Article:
ePortfolio can be viewed through at least two lenses: process and product. ePortfolio as process is relatively consistent across ePortfolio types or products. As a product, though, ePortfolios can take somewhat different forms depending on one’s goals.
Collect. An ePortfolio is a space where an individual collects samples of work. In an educational setting, those samples always include evidence of learning, progress, and/or achievement. Of course, since your ePortfolio is yours, there is no reason to restrict your collection to your coursework. You might collect your commentary on various experiences, samples of your poetry, artwork, or other products associated with your hobbies and interests.
Select. An ePortfolio is a curated space, which means that one selects samples of work to feature from a collection. Where the ePortfolio might contain a large group of samples, as a curator of your identity you make decisions about which samples to feature – and for what purposes. This selection process changes over time, and selection can be customized for various audiences. For example, samples selected for portfolio-based course evaluation might be different from those selected as part of a job application.
Reflect. An ePortfolio also offers the author a space to reflect on what selected samples demonstrate or show. Your reflections on the selected samples featured in an ePortfolio help to frame a reader’s experience of the work, providing a roadmap or guide through your ePortfolio.
Together, collection, selection, and reflection in your ePortfolio document and make an argument for what you have learned and what you can do. An ePortfolio offers a much richer picture of your knowledge, abilities, and interests than a GPA because it is multidimensional. You are not a number and cannot be reduced to a position on a four-point scale.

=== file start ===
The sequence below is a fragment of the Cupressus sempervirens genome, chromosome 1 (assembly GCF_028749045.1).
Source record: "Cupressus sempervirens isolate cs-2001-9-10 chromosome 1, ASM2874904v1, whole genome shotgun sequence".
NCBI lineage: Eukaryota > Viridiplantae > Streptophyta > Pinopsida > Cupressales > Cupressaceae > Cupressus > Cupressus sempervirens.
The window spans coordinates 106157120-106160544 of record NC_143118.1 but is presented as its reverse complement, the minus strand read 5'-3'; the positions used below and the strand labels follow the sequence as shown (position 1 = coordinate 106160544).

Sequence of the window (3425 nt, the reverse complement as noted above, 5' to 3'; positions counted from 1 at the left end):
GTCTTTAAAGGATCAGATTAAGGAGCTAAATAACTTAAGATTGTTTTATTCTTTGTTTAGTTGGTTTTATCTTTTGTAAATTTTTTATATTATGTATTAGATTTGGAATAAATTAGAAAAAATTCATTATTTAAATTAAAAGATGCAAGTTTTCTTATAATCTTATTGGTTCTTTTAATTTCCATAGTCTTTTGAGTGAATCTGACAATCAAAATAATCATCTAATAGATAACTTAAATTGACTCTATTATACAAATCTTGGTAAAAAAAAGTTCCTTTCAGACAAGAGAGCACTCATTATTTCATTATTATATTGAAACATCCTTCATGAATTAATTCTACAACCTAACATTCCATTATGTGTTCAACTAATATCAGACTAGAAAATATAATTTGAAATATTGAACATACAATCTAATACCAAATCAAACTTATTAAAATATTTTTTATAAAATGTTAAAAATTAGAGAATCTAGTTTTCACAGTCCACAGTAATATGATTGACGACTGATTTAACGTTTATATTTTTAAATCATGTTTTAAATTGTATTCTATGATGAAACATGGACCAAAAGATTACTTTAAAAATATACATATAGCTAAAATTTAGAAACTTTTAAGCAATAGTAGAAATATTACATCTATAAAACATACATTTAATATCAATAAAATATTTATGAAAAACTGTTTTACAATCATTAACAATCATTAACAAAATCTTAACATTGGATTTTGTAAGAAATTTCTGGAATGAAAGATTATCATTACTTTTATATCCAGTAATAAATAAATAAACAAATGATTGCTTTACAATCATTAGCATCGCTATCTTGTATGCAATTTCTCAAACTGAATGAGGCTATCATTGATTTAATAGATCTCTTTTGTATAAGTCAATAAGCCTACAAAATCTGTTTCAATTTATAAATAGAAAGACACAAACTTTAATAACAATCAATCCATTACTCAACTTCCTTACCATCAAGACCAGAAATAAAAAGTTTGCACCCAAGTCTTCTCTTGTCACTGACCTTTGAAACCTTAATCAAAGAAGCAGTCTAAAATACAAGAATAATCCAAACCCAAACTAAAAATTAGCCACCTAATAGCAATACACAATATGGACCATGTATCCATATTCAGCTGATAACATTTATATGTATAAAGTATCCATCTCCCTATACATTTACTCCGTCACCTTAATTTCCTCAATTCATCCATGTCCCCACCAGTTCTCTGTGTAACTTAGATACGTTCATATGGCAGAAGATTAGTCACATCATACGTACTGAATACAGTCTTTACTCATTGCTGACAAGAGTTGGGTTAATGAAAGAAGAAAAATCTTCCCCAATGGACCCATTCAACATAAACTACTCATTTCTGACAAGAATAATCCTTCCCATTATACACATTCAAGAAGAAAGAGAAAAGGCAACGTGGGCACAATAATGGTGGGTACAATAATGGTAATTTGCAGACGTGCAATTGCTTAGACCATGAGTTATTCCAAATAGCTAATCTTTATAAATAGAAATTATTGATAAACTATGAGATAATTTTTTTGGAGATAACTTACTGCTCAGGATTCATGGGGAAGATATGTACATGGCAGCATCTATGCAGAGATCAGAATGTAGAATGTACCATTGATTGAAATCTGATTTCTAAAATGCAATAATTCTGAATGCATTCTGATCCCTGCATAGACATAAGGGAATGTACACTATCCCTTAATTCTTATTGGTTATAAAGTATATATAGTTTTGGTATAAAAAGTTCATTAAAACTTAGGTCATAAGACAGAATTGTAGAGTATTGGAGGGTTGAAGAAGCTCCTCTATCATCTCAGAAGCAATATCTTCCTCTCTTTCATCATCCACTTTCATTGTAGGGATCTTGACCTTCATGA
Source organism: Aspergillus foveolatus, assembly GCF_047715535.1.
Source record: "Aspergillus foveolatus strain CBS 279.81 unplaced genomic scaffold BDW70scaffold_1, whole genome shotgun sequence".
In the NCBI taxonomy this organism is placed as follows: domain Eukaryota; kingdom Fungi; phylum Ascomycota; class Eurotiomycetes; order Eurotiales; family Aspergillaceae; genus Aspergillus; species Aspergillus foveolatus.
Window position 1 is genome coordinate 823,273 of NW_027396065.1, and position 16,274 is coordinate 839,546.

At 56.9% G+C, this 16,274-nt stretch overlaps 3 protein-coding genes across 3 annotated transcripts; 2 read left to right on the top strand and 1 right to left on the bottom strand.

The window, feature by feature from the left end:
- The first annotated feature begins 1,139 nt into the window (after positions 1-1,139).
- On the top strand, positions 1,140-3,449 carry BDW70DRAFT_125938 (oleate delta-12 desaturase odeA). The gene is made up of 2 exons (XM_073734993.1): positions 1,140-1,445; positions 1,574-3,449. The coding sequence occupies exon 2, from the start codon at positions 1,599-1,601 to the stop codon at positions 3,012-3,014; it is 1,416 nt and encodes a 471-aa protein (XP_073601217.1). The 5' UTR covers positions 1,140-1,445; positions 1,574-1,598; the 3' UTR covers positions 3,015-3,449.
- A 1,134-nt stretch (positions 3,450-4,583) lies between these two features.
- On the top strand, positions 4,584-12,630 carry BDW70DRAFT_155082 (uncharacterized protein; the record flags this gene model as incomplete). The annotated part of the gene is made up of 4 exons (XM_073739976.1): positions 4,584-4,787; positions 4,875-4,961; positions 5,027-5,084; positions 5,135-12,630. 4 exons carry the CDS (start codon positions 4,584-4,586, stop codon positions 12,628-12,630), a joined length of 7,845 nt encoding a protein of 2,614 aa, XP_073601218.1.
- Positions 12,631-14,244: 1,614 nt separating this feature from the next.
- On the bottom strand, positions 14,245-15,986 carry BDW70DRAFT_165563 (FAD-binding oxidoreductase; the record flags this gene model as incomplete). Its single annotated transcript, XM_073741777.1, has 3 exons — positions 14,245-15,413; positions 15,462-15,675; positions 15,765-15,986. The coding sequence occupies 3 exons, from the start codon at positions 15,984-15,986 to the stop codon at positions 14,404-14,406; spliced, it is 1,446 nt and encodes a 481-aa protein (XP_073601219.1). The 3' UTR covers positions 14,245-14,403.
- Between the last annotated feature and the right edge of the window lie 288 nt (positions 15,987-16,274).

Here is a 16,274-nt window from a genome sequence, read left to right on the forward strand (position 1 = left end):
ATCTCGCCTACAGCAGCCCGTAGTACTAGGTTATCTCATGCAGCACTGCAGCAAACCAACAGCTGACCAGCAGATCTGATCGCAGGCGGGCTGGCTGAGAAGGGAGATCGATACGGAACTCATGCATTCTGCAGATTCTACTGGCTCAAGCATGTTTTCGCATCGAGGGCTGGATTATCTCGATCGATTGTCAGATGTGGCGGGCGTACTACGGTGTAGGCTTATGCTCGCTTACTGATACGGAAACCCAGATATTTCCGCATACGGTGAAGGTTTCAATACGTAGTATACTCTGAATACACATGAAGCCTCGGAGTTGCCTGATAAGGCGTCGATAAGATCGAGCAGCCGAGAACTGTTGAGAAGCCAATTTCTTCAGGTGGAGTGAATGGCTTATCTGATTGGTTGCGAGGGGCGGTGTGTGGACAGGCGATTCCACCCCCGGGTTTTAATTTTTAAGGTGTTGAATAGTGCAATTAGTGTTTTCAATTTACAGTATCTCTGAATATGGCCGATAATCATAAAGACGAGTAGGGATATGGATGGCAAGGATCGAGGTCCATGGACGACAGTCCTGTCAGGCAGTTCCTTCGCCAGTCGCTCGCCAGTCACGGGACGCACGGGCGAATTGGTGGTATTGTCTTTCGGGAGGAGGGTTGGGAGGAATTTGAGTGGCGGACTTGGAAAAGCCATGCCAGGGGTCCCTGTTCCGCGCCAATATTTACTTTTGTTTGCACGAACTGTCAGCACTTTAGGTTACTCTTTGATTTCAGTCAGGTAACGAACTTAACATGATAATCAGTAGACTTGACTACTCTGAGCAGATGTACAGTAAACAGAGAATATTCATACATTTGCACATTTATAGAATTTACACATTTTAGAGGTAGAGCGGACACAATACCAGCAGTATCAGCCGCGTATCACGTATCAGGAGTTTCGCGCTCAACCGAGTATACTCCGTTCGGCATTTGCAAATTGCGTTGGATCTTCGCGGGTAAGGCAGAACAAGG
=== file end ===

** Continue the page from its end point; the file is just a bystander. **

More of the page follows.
ePortfolio as Product
ePortfolio is a digital space to present your work and your self. While ePortfolios can serve several purposes and can evolve over time, they are often described as having one or more of the following emphases:
- Learning ePortfolios foreground one’s development and achievement in a range of areas the author defines as relevant.
- Professional ePortfolios foreground one’s professional identity and include a personal/professional statement, a resume, and samples of relevant professional work.
- Showcase ePortfolios foreground the best one has to offer and serve as a kind of intellectual/creative showcase.
Most ePortfolios are a hybrid of these basic types because the author imagines different audiences coming to the ePortfolio for different purposes.
If your ePortfolio is required as a course component, the learning dimension will likely be emphasized. If it is an expectation of your major or minor, you will be expected to explain what you have learned through your coursework and provide evidence of that learning.
As you move through college and approach graduation, you will likely want to add professional and, possibly, showcase dimensions to your ePortfolio. This emphasis need not limit your ePortfolio to required course components.